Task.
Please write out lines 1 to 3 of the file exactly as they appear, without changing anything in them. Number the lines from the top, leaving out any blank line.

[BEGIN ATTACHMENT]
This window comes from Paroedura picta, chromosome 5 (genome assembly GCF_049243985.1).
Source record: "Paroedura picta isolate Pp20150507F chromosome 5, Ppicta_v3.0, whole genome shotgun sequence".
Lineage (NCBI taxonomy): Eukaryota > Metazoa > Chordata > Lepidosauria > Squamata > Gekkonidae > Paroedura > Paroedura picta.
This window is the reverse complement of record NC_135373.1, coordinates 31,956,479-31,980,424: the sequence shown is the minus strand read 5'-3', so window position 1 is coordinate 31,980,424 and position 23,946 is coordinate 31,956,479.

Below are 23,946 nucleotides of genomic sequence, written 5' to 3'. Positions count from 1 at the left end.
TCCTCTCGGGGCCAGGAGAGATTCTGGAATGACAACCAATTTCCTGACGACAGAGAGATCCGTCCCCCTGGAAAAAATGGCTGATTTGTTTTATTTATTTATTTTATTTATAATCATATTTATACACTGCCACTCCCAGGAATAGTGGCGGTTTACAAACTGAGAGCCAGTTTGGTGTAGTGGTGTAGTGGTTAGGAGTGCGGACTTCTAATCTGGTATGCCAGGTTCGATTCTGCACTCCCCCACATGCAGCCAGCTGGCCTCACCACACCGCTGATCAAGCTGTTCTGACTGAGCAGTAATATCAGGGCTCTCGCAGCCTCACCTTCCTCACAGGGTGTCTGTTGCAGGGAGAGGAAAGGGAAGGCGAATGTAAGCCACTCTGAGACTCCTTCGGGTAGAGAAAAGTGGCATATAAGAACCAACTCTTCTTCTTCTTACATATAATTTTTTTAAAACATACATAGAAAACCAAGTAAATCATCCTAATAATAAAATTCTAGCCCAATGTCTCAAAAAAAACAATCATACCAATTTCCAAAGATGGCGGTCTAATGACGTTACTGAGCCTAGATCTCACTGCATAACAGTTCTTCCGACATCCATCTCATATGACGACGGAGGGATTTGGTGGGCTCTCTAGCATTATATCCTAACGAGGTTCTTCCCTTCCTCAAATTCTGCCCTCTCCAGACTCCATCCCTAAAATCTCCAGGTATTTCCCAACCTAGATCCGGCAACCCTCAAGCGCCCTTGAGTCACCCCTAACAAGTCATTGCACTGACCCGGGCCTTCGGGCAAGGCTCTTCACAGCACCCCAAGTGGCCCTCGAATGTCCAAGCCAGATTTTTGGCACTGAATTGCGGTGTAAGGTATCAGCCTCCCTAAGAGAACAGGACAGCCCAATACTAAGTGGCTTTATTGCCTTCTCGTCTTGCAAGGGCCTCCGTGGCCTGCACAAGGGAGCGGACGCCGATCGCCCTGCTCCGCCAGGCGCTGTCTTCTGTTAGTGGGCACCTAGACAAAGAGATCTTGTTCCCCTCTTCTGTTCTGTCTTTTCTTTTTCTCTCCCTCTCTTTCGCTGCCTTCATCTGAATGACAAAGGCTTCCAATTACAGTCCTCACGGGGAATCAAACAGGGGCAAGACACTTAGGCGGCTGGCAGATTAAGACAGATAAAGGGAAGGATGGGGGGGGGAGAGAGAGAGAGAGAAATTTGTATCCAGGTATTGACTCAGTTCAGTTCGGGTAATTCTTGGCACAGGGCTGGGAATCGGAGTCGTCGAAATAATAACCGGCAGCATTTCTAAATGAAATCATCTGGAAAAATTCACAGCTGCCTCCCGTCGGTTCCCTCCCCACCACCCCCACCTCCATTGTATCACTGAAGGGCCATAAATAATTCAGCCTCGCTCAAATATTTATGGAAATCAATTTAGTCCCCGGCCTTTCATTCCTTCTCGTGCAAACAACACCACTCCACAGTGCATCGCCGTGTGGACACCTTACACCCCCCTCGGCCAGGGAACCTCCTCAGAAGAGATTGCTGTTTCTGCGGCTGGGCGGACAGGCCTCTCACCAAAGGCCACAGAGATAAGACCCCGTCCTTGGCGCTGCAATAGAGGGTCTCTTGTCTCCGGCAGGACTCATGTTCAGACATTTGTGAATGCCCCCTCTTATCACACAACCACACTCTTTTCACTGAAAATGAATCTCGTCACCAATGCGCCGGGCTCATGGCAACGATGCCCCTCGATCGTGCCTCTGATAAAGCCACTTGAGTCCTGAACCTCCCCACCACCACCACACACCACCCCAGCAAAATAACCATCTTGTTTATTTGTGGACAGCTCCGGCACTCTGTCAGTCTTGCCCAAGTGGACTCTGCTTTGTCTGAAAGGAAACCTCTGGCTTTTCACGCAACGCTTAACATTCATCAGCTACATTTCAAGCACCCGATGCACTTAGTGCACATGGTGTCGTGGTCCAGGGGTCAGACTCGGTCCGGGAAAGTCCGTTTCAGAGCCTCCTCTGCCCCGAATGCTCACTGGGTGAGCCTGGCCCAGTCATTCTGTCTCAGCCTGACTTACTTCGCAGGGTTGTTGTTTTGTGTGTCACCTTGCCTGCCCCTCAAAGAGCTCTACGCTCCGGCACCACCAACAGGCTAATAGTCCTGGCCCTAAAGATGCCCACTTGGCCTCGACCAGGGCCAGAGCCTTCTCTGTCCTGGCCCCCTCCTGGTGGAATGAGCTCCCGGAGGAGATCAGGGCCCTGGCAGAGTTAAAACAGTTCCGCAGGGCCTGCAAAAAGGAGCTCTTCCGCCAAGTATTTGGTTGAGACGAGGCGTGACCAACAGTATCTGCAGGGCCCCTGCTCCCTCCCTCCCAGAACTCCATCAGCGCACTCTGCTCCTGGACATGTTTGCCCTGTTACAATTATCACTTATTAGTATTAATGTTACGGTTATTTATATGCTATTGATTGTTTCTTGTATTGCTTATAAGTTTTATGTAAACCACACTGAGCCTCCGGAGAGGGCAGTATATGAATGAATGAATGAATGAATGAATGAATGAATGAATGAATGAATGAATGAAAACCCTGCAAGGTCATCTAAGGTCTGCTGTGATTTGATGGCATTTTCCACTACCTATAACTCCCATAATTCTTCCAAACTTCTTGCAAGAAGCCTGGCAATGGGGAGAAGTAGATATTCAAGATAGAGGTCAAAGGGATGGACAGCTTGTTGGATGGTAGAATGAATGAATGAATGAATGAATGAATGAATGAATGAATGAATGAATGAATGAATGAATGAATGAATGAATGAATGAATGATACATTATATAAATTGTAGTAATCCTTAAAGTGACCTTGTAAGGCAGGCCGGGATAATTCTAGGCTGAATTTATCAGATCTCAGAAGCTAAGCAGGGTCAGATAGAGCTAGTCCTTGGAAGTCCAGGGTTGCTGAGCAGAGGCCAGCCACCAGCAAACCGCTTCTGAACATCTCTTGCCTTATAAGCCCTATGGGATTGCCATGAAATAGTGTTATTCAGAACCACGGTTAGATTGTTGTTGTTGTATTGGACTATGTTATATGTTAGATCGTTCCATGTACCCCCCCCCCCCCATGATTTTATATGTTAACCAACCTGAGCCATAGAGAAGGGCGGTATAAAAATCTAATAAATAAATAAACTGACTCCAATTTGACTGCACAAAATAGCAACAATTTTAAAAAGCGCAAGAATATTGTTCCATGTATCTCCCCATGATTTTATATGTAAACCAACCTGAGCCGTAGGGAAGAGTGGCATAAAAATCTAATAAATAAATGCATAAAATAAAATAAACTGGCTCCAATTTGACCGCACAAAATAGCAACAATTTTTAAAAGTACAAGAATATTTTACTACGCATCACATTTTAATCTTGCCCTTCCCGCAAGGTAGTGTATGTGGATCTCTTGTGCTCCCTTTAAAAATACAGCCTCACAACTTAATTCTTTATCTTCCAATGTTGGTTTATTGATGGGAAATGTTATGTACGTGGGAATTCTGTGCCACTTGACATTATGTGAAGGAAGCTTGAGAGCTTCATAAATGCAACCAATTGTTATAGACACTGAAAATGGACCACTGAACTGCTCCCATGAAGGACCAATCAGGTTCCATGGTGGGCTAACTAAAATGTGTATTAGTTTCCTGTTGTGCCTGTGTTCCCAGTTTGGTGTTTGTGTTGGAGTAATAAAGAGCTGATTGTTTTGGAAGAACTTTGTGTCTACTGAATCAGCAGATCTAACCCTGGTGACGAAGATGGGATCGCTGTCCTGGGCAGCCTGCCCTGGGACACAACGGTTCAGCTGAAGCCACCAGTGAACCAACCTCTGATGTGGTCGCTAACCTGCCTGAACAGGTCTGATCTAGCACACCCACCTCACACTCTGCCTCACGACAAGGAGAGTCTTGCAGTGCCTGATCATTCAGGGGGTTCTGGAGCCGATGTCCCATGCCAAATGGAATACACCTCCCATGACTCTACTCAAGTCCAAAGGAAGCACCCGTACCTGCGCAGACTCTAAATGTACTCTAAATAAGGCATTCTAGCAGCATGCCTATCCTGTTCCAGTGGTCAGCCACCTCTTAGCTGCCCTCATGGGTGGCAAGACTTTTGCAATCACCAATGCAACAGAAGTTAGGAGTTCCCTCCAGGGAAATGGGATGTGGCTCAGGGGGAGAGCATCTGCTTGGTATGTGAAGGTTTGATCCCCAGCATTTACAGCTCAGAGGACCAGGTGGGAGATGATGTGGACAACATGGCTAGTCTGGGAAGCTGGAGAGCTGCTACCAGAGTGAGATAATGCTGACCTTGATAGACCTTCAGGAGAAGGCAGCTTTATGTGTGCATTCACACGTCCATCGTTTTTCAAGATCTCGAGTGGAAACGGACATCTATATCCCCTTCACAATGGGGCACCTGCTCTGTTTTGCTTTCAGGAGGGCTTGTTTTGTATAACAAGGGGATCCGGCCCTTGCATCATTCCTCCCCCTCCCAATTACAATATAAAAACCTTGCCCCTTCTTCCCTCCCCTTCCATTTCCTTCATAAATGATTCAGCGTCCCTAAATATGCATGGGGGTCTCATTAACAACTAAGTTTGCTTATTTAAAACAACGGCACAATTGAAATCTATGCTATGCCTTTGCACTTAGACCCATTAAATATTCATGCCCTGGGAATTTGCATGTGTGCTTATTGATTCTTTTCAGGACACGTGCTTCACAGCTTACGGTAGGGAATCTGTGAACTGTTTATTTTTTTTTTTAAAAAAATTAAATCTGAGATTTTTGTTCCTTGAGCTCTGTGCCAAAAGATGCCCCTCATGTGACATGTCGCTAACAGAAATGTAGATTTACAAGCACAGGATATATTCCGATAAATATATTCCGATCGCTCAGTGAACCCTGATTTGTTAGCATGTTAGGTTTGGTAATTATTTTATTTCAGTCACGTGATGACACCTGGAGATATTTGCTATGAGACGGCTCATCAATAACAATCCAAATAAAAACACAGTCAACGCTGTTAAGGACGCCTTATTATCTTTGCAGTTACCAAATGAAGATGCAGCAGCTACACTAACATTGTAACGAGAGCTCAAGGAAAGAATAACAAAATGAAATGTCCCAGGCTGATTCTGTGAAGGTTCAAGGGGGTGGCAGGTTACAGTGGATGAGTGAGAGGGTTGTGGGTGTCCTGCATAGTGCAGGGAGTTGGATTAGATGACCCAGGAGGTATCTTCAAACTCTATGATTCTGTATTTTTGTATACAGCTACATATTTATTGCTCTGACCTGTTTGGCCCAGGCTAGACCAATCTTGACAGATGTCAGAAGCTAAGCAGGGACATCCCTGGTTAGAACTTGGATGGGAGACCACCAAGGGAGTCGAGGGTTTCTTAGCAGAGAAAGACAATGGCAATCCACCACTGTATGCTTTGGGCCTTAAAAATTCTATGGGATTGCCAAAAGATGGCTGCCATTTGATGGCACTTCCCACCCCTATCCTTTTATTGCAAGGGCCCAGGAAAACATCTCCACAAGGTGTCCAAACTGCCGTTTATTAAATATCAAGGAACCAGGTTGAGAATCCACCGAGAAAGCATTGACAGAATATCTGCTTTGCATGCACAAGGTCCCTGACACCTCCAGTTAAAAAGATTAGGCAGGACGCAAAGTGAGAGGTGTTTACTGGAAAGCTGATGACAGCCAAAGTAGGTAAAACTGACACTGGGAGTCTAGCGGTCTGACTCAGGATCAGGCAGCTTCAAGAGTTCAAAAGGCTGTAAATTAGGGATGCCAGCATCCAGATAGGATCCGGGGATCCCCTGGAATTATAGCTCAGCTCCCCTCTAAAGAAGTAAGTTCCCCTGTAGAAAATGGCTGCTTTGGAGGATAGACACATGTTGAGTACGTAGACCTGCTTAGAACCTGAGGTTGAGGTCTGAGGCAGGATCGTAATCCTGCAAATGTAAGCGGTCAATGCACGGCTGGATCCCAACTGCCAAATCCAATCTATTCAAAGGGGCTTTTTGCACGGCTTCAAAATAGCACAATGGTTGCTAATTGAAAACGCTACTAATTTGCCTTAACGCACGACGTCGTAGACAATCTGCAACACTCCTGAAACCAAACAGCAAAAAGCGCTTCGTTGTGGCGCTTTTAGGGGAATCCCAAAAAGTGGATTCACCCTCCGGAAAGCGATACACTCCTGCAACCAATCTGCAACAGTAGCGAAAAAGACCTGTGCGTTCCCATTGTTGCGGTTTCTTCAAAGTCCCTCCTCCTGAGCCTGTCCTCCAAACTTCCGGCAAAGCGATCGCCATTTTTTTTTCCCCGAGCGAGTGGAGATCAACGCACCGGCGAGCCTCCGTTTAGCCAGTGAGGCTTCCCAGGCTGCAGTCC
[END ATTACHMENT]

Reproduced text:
This window comes from Paroedura picta, chromosome 5 (genome assembly GCF_049243985.1).
Source record: "Paroedura picta isolate Pp20150507F chromosome 5, Ppicta_v3.0, whole genome shotgun sequence".
Lineage (NCBI taxonomy): Eukaryota > Metazoa > Chordata > Lepidosauria > Squamata > Gekkonidae > Paroedura > Paroedura picta.